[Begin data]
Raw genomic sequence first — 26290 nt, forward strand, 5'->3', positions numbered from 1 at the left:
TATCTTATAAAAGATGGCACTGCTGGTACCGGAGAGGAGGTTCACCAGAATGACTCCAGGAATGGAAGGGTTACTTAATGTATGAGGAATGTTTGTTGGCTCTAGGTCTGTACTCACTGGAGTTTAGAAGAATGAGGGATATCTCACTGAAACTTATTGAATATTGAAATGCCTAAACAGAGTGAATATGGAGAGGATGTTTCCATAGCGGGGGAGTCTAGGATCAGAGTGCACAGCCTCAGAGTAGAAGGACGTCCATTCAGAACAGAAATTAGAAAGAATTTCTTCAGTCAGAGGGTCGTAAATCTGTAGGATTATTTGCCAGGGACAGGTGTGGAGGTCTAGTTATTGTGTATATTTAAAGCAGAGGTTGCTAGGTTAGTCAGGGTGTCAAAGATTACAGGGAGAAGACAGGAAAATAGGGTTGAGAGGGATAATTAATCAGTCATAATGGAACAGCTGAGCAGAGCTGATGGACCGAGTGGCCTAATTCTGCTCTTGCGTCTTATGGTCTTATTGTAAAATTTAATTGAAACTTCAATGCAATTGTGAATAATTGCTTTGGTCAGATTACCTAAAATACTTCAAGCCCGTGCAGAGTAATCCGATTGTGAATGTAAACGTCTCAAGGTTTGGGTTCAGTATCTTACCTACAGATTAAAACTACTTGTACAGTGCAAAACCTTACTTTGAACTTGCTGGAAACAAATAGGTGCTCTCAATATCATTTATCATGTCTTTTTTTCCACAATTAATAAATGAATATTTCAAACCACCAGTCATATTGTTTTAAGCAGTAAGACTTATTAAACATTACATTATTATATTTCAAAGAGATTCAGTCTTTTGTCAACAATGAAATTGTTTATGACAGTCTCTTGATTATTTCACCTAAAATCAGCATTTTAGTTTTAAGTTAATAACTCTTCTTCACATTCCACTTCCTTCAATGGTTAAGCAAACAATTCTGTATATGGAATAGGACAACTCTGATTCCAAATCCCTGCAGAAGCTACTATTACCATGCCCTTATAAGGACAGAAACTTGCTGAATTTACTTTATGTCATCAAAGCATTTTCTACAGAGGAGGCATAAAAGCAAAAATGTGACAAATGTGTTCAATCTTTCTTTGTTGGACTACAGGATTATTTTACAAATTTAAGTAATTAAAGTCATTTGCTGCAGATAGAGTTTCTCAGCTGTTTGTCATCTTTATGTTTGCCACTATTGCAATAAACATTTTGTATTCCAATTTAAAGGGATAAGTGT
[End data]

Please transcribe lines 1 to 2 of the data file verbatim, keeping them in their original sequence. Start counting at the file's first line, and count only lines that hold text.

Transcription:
Raw genomic sequence first — 26290 nt, forward strand, 5'->3', positions numbered from 1 at the left:
TATCTTATAAAAGATGGCACTGCTGGTACCGGAGAGGAGGTTCACCAGAATGACTCCAGGAATGGAAGGGTTACTTAATGTATGAGGAATGTTTGTTGGCTCTAGGTCTGTACTCACTGGAGTTTAGAAGAATGAGGGATATCTCACTGAAACTTATTGAATATTGAAATGCCTAAACAGAGTGAATATGGAGAGGATGTTTCCATAGCGGGGGAGTCTAGGATCAGAGTGCACAGCCTCAGAGTAGAAGGACGTCCATTCAGAACAGAAATTAGAAAGAATTTCTTCAGTCAGAGGGTCGTAAATCTGTAGGATTATTTGCCAGGGACAGGTGTGGAGGTCTAGTTATTGTGTATATTTAAAGCAGAGGTTGCTAGGTTAGTCAGGGTGTCAAAGATTACAGGGAGAAGACAGGAAAATAGGGTTGAGAGGGATAATTAATCAGTCATAATGGAACAGCTGAGCAGAGCTGATGGACCGAGTGGCCTAATTCTGCTCTTGCGTCTTATGGTCTTATTGTAAAATTTAATTGAAACTTCAATGCAATTGTGAATAATTGCTTTGGTCAGATTACCTAAAATACTTCAAGCCCGTGCAGAGTAATCCGATTGTGAATGTAAACGTCTCAAGGTTTGGGTTCAGTATCTTACCTACAGATTAAAACTACTTGTACAGTGCAAAACCTTACTTTGAACTTGCTGGAAACAAATAGGTGCTCTCAATATCATTTATCATGTCTTTTTTTCCACAATTAATAAATGAATATTTCAAACCACCAGTCATATTGTTTTAAGCAGTAAGACTTATTAAACATTACATTATTATATTTCAAAGAGATTCAGTCTTTTGTCAACAATGAAATTGTTTATGACAGTCTCTTGATTATTTCACCTAAAATCAGCATTTTAGTTTTAAGTTAATAACTCTTCTTCACATTCCACTTCCTTCAATGGTTAAGCAAACAATTCTGTATATGGAATAGGACAACTCTGATTCCAAATCCCTGCAGAAGCTACTATTACCATGCCCTTATAAGGACAGAAACTTGCTGAATTTACTTTATGTCATCAAAGCATTTTCTACAGAGGAGGCATAAAAGCAAAAATGTGACAAATGTGTTCAATCTTTCTTTGTTGGACTACAGGATTATTTTACAAATTTAAGTAATTAAAGTCATTTGCTGCAGATAGAGTTTCTCAGCTGTTTGTCATCTTTATGTTTGCCACTATTGCAATAAACATTTTGTATTCCAATTTAAAGGGATAAGTGT